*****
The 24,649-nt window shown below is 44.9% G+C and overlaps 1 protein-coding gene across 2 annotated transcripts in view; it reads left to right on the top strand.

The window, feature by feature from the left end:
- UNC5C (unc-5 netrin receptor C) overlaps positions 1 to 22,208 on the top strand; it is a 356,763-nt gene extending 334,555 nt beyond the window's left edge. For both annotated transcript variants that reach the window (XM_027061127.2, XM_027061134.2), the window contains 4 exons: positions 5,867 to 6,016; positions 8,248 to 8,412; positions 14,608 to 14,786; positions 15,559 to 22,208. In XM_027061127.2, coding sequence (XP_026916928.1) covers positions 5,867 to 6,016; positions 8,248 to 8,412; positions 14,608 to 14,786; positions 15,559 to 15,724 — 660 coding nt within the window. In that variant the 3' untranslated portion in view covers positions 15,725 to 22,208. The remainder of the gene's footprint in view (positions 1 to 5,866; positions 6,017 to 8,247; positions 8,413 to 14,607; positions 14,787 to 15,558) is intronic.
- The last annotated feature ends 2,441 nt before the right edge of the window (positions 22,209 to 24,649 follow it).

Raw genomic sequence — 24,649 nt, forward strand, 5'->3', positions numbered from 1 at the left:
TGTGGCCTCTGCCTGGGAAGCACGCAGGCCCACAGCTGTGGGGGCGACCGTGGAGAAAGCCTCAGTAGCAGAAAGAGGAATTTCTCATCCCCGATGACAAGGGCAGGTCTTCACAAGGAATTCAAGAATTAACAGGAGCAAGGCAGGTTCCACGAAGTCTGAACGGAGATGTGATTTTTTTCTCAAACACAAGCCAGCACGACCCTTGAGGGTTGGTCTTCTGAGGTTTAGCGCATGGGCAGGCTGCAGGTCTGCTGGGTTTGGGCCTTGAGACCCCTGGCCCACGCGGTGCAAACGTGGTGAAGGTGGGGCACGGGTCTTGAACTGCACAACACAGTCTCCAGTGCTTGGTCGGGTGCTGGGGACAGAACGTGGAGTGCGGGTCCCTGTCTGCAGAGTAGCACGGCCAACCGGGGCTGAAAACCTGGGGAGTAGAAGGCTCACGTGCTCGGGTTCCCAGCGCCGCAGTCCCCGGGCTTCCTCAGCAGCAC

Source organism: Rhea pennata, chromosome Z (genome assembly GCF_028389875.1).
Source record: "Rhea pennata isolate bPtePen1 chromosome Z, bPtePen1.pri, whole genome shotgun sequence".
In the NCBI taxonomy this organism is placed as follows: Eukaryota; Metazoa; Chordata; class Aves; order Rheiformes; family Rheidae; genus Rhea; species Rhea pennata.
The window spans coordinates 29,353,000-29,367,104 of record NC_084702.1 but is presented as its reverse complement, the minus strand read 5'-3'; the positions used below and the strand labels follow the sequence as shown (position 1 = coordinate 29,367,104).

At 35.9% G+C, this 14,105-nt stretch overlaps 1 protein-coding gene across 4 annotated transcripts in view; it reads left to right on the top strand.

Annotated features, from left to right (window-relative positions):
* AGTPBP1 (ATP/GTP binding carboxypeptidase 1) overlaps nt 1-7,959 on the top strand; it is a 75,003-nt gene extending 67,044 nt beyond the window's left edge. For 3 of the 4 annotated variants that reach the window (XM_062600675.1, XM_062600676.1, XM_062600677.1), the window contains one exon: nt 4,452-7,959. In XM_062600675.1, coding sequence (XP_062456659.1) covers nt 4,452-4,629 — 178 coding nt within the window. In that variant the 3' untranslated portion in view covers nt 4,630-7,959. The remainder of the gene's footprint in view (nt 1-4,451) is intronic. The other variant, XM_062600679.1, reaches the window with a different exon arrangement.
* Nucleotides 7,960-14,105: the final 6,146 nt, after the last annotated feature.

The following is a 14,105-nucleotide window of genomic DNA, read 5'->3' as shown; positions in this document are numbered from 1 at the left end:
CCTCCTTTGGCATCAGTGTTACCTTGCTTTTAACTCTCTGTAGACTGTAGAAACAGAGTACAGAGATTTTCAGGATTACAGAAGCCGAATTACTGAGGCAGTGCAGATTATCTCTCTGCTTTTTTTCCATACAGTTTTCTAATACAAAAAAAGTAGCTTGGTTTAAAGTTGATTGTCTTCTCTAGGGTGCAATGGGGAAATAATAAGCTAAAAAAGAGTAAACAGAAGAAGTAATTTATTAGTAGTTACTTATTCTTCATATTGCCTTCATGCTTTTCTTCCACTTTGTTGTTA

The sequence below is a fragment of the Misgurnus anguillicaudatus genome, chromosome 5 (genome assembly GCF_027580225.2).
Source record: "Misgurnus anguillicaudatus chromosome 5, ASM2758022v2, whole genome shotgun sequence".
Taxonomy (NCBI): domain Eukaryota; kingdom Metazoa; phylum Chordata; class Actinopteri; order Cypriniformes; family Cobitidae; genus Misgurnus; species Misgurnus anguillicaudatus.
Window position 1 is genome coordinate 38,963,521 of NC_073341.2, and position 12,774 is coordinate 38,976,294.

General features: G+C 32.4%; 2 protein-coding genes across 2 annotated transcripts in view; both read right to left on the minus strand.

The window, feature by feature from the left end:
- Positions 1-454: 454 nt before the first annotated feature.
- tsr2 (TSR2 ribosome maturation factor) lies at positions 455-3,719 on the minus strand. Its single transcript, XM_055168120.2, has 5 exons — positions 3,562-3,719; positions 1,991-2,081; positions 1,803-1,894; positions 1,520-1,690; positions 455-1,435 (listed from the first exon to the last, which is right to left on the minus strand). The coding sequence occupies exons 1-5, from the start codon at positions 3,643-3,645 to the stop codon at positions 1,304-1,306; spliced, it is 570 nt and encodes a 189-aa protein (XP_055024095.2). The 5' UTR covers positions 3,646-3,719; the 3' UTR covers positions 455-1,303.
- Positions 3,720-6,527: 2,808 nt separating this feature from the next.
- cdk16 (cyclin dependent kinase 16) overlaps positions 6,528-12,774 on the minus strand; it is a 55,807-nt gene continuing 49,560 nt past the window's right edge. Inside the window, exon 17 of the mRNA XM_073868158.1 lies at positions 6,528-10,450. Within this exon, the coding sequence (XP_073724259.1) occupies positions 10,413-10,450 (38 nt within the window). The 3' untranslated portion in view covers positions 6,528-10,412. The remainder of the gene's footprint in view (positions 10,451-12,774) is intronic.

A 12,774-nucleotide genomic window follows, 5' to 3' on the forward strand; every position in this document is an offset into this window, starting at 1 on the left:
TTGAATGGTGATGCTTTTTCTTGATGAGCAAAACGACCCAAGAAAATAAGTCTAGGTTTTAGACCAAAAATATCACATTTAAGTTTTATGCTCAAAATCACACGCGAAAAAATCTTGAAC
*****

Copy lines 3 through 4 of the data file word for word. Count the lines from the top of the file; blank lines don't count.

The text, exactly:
- UNC5C (unc-5 netrin receptor C) overlaps positions 1 to 22,208 on the top strand; it is a 356,763-nt gene extending 334,555 nt beyond the window's left edge. For both annotated transcript variants that reach the window (XM_027061127.2, XM_027061134.2), the window contains 4 exons: positions 5,867 to 6,016; positions 8,248 to 8,412; positions 14,608 to 14,786; positions 15,559 to 22,208. In XM_027061127.2, coding sequence (XP_026916928.1) covers positions 5,867 to 6,016; positions 8,248 to 8,412; positions 14,608 to 14,786; positions 15,559 to 15,724 — 660 coding nt within the window. In that variant the 3' untranslated portion in view covers positions 15,725 to 22,208. The remainder of the gene's footprint in view (positions 1 to 5,866; positions 6,017 to 8,247; positions 8,413 to 14,607; positions 14,787 to 15,558) is intronic.
- The last annotated feature ends 2,441 nt before the right edge of the window (positions 22,209 to 24,649 follow it).